QUESTION: Are you going to implement some policies to try to improve this public sentiment in Europe?

SECRETARY POWELL: Yeah, we are, I think, trying to communicate a message of partnership, a message of working with our friends and allies. The President did that last week. I do it when I go to Europe, and I will continue to do it as I go to Europe. I met with my Belgian colleagues in addition to my European Union colleagues last week. I spend an enormous amount of time on the phone with my European colleagues. I have to also, now, work more assiduously now that these kinds of issues are sort of, in context, to take the message in a public way to European audiences -- one reason you four are sitting here.

QUESTION: During the visit to Britain, the British public were looking at -- for some concrete gain, some give from the point of view of Washington, particularly over the issue of Guantanamo Bay, and he mentioned that from several European countries.


QUESTION: And the question of steel tariffs and also the question of contracts when it came to reconstruction. There didn't seem to be any give when the President was there. What were the prospects?

SECRETARY POWELL: Just a matter of timing. We released some 20 detainees, as you know, in the last couple of days -- not the British detainees, but detainees from Guantanamo. Although there is still a supply of them in Afghanistan who are flowing through the Guantanamo process, the specific cases of two detainees that are before our military tribunal, the British detainees, those particular two, is a difficult one. There are some very complex legal issues that our lawyers are still working out. But the President is anxious to do what he can to resolve that one. And we're trying to be very sensitive to the needs of Tony Blair's government, Prime Minister Blair's government.

And on steel, the President is waiting for some more information and reports. And I think as he said when he was in London -- he expects to make a decision on that in the near future as well. So it isn't a matter of ignoring the concerns expressed by our friends, it's a matter of timing before those decisions are ready.

QUESTION: Talking about international organizations now, if a new UN resolution on Iraq is to be proposed, what is the role of the UN going to be, given the fact that the security environment is insecure, that the UN cannot provide security at this point and it hardly can even provide reconstruction help in that security. So what is your assessment as to what that role is going to be?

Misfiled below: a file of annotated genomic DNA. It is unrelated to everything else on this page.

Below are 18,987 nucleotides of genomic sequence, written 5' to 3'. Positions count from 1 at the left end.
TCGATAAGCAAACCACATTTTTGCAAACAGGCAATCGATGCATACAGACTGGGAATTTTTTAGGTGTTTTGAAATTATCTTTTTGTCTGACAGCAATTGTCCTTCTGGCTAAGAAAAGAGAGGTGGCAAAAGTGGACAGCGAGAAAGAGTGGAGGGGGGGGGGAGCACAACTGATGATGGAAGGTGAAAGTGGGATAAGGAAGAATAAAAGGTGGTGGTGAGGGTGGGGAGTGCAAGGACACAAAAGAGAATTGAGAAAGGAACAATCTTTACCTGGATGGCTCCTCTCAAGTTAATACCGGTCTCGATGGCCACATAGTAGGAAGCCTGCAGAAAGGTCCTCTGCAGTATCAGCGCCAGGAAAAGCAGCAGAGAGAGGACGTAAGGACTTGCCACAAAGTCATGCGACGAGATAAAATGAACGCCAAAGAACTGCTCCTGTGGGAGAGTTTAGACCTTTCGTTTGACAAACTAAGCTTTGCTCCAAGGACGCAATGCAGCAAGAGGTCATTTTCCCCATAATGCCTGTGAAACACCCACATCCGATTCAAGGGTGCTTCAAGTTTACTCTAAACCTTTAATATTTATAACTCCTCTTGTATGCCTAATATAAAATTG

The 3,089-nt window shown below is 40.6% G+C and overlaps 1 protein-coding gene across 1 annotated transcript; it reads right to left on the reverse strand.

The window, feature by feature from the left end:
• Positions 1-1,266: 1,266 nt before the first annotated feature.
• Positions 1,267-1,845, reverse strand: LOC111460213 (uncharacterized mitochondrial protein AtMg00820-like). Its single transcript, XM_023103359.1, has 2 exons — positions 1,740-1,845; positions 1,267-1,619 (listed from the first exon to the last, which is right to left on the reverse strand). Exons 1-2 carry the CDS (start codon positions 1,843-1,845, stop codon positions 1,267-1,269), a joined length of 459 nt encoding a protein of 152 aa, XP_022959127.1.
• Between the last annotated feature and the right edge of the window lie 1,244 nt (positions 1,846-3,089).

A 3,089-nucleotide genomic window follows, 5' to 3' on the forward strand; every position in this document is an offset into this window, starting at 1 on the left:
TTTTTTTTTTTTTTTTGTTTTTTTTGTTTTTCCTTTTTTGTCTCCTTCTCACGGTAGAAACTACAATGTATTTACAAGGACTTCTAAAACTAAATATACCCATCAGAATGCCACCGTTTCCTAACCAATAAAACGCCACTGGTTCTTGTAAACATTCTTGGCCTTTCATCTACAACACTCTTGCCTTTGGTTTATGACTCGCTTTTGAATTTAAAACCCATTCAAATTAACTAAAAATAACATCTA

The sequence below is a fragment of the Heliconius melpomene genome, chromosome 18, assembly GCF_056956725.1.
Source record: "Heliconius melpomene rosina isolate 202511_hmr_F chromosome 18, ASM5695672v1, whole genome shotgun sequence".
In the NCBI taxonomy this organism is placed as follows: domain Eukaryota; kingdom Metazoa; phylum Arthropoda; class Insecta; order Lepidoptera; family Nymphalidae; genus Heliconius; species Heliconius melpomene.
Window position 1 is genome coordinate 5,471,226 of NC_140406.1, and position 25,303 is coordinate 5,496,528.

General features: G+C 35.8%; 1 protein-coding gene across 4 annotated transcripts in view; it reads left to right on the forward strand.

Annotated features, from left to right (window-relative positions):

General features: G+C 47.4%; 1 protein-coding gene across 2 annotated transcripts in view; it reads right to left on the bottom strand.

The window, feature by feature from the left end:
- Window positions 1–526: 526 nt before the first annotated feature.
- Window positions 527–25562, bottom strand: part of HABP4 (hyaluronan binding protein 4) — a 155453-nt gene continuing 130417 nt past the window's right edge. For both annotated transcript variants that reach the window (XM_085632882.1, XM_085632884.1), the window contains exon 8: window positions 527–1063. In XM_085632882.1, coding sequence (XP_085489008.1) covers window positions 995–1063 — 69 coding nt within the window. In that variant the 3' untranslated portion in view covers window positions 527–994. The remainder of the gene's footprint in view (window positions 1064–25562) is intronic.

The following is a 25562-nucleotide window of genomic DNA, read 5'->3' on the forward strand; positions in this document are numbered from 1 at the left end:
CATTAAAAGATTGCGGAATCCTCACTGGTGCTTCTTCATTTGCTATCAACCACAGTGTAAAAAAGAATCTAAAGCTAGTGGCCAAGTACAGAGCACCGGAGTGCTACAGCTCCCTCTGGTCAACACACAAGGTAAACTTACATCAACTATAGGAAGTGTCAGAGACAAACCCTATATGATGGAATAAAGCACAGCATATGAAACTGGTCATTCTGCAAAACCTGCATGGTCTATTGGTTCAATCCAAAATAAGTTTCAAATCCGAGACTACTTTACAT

SECRETARY POWELL: Well, we haven't asked for a new resolution. It may well be that a new resolution is appropriate at some point, but it's premature right now, it seems to me, to talk about a new UN resolution on a plan that has just arrived. I had good conversations with Secretary General Annan over the weekend. We had a long lunch and I encouraged him to quickly appoint a new special representative, either on an interim basis or some other, you know, more permanent basis -- whatever he thinks is appropriate -- because we're really in a transitional period until we get to the interim government next spring and the CPA ends. So he's looking at how best to cover that.

But he also, as I do, has to be concerned about the security of anybody you put in there, any team you put in there. So he's looking at different ways to perform the UN mission: Performance from neighboring countries; performing offsite at more distant locations and people going in and out; and also putting a presence in Baghdad. And Ambassador Bremer will be working with the UN security people to see whether or not we can create conditions that will permit the Secretary General to put the presence back in, as he has to meet his own standards. They're still going through the trauma of what happened to Sergio de Mello, and I hope there will be a UN representative soon.

I have made it clear, and I hope you've noticed in the statements I've been making for the last couple of weeks, since we announced this revised plan, that I want the UN to play an active role. We want the UN to play an active role. Certainly the President wants the UN to play an active role. And we'll structure that role in accordance, initially, with UN Resolution 1511, but we have to have a representative appointed so that we can work with somebody.

QUESTION: What is the political role going to be?